From political strife to Swedish songwriting—a look at this month's issueby Bronwen Maddox / October 15, 2015 / Leave a comment
Could Jeremy Corbyn ever get to No.10? For all the improbability of that image, as our exclusive polls this month show, voters say they back some policies he embraces far more than they do the government’s. He is also clearly “on to something,” as Peter puts it, in trying to strike a new tone. But you can’t glue together a winning platform from these strands, as he also notes. The prospect of Prime Minister Corbyn remains implausible unless he becomes less like, well, Jeremy Corbyn.
Being Leader of the Opposition has never been a smooth ride. But Philip Collins, offers a script for what the Opposition should now say, targetting the government’s weak flanks, such as tax credits, Europe, and social mobility. David Cameron used his conference speech to revive the theme with which he opened his premiership, of remaking his party into one of compassionate Conservativism. If he succeeds, that could be a recipe for future victories. But for a leader who once gibed at Tony Blair, “You were the future, once,” it is striking how much in his speech he resembled Blair.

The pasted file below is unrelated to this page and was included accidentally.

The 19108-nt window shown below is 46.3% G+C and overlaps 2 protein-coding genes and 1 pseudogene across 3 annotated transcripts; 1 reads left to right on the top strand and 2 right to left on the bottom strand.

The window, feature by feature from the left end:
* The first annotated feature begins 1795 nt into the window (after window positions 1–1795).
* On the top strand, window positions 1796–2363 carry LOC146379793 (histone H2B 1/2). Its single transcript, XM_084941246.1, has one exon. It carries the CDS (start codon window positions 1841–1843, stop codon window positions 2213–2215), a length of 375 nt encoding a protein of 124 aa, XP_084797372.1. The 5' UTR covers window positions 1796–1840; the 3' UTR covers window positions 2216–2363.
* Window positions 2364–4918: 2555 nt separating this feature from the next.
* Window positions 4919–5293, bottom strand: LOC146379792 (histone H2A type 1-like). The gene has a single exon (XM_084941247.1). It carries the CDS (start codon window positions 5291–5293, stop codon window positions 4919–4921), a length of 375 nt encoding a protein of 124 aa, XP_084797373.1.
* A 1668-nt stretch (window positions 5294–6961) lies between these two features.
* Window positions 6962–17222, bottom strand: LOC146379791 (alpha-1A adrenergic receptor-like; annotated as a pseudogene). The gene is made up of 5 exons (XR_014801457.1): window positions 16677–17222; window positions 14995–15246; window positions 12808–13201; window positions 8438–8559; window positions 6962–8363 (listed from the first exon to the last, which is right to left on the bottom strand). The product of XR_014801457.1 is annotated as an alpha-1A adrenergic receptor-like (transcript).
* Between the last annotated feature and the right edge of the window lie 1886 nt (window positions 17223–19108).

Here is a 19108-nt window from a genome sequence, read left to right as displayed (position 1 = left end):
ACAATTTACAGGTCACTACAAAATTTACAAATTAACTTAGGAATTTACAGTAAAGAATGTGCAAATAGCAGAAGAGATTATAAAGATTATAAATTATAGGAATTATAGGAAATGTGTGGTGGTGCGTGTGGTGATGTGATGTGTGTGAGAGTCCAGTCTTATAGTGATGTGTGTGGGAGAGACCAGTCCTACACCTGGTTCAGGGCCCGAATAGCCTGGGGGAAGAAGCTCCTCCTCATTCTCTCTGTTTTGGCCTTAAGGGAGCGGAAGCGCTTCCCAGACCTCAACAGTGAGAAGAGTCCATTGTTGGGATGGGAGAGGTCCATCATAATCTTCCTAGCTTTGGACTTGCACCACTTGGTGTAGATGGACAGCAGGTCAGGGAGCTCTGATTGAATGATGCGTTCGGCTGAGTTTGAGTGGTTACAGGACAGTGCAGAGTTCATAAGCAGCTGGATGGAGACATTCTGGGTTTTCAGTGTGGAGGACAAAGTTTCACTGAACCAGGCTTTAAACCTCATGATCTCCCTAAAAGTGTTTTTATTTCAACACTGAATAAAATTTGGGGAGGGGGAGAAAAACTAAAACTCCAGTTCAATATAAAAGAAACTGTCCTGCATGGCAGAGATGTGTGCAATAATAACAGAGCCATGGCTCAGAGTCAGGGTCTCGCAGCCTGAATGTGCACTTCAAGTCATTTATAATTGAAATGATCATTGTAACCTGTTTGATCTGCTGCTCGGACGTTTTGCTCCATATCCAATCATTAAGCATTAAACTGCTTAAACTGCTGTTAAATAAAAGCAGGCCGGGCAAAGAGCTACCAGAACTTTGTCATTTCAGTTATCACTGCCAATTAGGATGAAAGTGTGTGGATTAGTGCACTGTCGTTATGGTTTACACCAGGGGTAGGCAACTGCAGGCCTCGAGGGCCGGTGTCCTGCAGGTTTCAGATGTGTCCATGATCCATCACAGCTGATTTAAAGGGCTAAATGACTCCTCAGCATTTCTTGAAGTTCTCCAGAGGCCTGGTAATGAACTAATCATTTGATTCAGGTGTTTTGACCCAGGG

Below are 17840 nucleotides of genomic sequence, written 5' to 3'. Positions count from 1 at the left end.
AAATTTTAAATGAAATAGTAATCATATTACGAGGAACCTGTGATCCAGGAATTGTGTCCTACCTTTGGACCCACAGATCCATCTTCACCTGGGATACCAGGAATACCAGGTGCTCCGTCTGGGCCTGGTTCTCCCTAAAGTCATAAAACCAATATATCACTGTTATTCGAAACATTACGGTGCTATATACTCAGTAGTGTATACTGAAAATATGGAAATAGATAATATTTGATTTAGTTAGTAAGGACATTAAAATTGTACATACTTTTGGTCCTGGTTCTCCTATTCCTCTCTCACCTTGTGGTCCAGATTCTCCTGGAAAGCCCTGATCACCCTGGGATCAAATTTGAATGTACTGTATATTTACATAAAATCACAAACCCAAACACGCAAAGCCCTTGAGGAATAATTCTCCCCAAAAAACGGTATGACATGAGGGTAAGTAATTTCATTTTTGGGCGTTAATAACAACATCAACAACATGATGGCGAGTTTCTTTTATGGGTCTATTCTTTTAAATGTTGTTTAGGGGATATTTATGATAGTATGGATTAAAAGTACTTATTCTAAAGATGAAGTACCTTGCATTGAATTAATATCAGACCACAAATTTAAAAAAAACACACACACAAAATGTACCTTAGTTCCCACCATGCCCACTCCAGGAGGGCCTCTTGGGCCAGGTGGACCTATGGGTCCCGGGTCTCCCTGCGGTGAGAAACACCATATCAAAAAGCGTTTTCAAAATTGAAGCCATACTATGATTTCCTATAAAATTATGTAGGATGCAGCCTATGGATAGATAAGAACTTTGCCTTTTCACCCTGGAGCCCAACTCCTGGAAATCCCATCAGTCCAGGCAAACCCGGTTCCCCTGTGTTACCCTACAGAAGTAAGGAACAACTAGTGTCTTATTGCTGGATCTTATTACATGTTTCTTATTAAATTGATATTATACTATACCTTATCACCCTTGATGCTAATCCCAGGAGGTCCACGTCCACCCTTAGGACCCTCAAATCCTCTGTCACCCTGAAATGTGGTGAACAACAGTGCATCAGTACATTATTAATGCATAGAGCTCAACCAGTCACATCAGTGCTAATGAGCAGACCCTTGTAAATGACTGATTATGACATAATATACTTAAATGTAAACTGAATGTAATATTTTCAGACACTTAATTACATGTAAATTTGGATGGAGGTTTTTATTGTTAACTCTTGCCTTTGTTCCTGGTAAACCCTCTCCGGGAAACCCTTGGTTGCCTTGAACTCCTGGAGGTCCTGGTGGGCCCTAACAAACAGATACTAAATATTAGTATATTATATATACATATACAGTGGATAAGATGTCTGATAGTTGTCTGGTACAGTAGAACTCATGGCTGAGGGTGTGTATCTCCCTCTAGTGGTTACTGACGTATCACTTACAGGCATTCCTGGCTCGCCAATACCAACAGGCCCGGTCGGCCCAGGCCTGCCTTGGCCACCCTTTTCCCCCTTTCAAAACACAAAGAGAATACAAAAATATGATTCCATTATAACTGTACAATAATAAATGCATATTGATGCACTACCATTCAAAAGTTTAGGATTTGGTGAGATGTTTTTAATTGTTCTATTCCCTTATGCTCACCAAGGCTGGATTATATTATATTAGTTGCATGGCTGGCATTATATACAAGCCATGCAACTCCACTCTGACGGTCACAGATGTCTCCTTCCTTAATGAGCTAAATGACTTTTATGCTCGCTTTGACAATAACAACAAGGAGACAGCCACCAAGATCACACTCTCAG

The government’s confidence rests not just on the existence of Corbyn but on the recovery. Yet George Osborne’s plans are vulnerable to factors beyond his control as well as to a backlash against cuts. Room to soften the withdrawal of tax credits